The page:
• on the desktop, a traditional skin having a menubar with a File menu and File Chooser dialog (instead of the first view above) and with a File>Properties or other menu item for the third view above.

Share: the OS as a clearing-house, broker for documents and apps that understand them

An OS understands what apps can publish and subscribe to document types (mimetypes.)

This is done at installation time, via resources in the app’s package:

  • iOS and OSX: document icons in the bundle
  • Android: ??? in the manifest
  • Linux: desktop ??? in the .deb package

Mobile platform OS’s also support the notion of ‘share’, with a native dialog that shows the user which apps can understand your mimetypes.  The desktops (and frameworks on top of them) don’t provide that dialog.

Sharing is broad, meaning either:

  • open with another application, right now (print, or view in another application)
  • send a copy to another place (a website, the cloud, or a file system)

You can see that in the iOS share dialog, separated top and bottom.  Loosely, the top is ‘send to another place’, the bottom is ‘open with another application’.

Sharing is similar to drag and drop, except it crosses devices and has different syntax (order of steps):  with drag and drop, both applications must be open or have an icon on the screen.  So you must decide what the target is, open the applications, then sharedrag.  With share, you don’t decide first; you might decide the target after you start the sharedrag.  The target application need not be ‘open’ (displaying, because the mobile platforms have only one active window.)

I suspect that the notion of share will be soon supported by desktops (OS or frameworks), precisely because it would simplify the development of cross-platform apps.

Embellishing a skin with menubar on the desktop

A menubar is absent from most mobile platforms.  But, an apps skin on the desktop might in addition have a menubar.

A menubar is a necessary wart on desktops: when you have many windows, the menubar tells you which window is active.

A menubar also helps a user because it might be redundant: it might include all the same actions that the context menu system does, but all in one place.  A user can navigate in the menu system without navigating in the other app views.

A menubar also has global actions such as undo and redo.  A notable wart of iOS is that there is an action for undo (shake) but no global action for redo (AFAIK that requires using the virtual keyboard.)  Android also lacks undo/redo.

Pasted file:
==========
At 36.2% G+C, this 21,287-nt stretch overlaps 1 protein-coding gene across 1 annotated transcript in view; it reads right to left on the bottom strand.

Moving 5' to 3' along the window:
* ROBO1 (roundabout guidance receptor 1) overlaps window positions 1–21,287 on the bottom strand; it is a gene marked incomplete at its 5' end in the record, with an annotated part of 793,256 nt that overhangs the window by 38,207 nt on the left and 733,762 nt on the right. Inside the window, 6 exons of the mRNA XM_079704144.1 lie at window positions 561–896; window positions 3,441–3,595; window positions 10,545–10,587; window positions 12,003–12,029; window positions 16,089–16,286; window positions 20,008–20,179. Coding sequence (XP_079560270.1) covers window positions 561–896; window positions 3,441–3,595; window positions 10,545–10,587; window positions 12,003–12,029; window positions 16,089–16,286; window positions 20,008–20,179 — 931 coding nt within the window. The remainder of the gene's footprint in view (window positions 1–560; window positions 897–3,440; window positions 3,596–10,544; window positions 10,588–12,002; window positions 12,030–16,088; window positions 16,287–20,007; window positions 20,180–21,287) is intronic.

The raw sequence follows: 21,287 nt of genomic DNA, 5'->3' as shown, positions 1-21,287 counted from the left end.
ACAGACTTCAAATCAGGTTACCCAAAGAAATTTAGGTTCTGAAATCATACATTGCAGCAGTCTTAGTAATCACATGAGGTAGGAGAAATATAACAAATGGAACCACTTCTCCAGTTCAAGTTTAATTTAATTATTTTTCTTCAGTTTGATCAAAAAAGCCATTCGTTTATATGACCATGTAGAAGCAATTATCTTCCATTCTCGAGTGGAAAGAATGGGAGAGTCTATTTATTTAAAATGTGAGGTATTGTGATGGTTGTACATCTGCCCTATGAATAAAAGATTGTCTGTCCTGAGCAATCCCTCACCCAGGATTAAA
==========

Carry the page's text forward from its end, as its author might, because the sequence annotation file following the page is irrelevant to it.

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Understanding QML, prototypal inheritance, and generalization/specialization

This discusses QML in object oriented terms, for someone who is familiar with classes and unfamiliar with declarative programming and prototypal inheritance.

This was quickly written, and could be wrong.

Thinking of QML Components as classes

QML has no classes (which are first-class objects).  However, you can loosely think of component files as class definitions.

For example you have a directory:

foo
  Foo.qml

which defines a component.  (In QML, every .qml file must have only one root item, the component that is being defined.)  You can think of this as class “Foo”.  Note that this enforces the common programming practice ‘one class per file’ and it eliminates the tedium of naming a class AND the file that contains the class definition:  the filename IS the class name.

Like a class, you can instantiate it many times:

import "foo" as MyFoo

Item {
 id: item1
 MyFoo.Foo{}
 MyFoo.Foo{}
}

(Glossing over the details of how you might identify and reference the two separate instances.)  The two instances are of the same type (they have the same properties.)  The instance “item1” has a new type, an unnamed type.  (Making this code a named component (loosely speaking, class) only requires that you put it in a file whose name starts with a capital letter.)  You can say the two instances have the class Foo, but the class Foo is not a first-class object: you can’t pass it around, except as the string name of the file that defines it.